Tuesday, March 24, 2009

Between The Rock and a Hard Place

Monday, March 23, 2009

Yesterday, while we were doing the laundry, we struck up a conversation with the other inmates. As is the custom, we swapped “Where are you from” questions and discovered that they were from Butler, Pennsylvania. When I told them where Susie lived, on Wallula, they knew exactly where it was, the name of the nearby hospital, etc. We actually had trouble escaping once they started talking. For better or worse, they did not know any of the relatives; if they had, we would probably still be in the laundry room.

Today, we are in Lanzarotte, another of the Canary Islands. We were here in 2001 and had a great time touring the island. [Flashback….] We went with then-new friends Richard and Rosie to find a cab driver who spoke better English than we did Spanish. When we found one, we all piled in and asked him to show us the sights, which he did. Lanzarotte is basically a volcanic cinder sitting in the Atlantic. The dirt is degraded lava, turned to soil by wind and rain. Yet there is a grape and wine industry here: the grape shoots are planted in the dark lava in holes dug asymmetrically so that there is a high side. This high side protects the plants from the prevailing wind. After visiting a vineyard, we went to a winery for samples. Whee! Free drinks!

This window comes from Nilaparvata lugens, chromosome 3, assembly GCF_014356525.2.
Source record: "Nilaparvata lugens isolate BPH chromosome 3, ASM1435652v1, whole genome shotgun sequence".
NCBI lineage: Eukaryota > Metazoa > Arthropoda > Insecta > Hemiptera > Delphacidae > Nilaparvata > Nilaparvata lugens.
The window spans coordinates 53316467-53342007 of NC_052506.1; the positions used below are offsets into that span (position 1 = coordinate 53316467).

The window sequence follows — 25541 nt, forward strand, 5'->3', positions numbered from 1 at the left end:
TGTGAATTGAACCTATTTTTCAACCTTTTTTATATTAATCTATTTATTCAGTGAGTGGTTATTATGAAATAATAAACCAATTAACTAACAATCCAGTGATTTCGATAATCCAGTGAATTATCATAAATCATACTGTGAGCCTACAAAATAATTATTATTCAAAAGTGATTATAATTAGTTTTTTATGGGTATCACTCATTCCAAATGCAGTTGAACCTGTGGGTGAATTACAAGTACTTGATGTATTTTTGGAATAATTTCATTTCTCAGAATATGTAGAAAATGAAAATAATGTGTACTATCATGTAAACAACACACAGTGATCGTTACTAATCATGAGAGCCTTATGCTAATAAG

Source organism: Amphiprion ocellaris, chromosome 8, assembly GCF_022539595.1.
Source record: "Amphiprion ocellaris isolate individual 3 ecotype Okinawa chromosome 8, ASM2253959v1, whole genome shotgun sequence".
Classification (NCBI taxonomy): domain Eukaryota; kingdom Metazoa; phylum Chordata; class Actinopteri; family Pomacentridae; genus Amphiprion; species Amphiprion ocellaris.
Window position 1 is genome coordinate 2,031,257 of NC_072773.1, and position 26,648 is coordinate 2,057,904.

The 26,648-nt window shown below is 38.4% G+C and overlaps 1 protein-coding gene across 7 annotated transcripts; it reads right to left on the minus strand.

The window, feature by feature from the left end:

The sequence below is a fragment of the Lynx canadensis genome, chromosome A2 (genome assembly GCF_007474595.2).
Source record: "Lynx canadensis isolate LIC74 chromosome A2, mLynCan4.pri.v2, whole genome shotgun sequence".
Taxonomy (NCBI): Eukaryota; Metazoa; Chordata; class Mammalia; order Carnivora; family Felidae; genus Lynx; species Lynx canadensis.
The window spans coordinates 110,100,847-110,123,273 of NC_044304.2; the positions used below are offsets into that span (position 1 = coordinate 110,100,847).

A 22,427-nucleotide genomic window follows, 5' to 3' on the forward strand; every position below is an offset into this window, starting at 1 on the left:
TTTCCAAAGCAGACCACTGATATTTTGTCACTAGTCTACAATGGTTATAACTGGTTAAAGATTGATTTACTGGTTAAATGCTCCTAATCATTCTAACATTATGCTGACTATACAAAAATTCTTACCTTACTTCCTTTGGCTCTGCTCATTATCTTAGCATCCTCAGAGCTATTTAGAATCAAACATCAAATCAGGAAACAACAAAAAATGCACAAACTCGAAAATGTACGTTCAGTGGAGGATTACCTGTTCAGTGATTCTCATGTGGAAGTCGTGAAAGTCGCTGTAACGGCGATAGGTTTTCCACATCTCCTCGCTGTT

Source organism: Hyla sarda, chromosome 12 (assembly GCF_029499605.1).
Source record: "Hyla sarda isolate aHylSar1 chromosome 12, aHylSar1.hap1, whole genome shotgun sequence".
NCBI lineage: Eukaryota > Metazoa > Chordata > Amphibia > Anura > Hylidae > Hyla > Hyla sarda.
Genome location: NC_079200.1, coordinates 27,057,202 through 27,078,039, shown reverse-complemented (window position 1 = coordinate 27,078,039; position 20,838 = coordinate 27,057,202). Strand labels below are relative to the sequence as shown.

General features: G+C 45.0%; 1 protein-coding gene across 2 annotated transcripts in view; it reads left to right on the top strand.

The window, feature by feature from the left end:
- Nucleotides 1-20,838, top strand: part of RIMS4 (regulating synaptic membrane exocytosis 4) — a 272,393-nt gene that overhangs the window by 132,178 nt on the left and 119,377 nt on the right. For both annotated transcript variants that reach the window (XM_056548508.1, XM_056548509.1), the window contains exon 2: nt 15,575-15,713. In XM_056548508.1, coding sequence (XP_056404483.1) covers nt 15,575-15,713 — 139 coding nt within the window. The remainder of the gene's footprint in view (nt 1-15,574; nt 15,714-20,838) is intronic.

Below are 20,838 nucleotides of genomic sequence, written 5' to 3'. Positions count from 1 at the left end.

The major tourist attraction has to be Timanfiya Park, a lunar landscape comprised of hardened lava flows. The taxi driver took us to the top of the park where we had to board special buses for a drive through the twisting mountain side. The views were eerie. Once back at the top, we witnessed several demonstrations designed to illustrate the heat still being generated by the currently-dormant volcano. A guide threw straw into a small opening in the soil and the straw burst into flame. When water was poured in, it turned to steam in an instant. Finally, the restaurant at the top of the park uses the heat from the volcano to cook food; we saw the grates, loaded with chicken and beef, which had been placed over an opening in the ground. We got close enough that we could feel the heat, too.

The last stop that we remember was a museum which had been created in a very modern house. The building was interesting, but the most fascinating part came outside. There was a grotto there which was home to tiny white crabs which were completely blind. The [pre-digital] pictures we took then did not do the crabs justice.

Well, because we had seen so much last time, we didn’t want to ruin the memories, so after breakfast, we took HAL’s shuttle into town and wandered around. On the way, we passed an Ikea store. We thought about asking if they delivered but decided not to press our luck. We were so busy last time we were here that we never really saw the town. We didn’t miss much. The shuttle bus left us off near the center of town and it was an easy 10 minute walk to the pedestrian shopping area. It reminded us of Calle Florida in Buenos Aries but much smaller. This was only 3 or 4 blocks of retail stores whereas Florida reportedly stretched for a mile, maybe more. Another difference was that there were no McDonald’s or Starbucks to be seen. [We met our good friends Don and Beryl in the Mickey’s on Calle Florida in 2004.]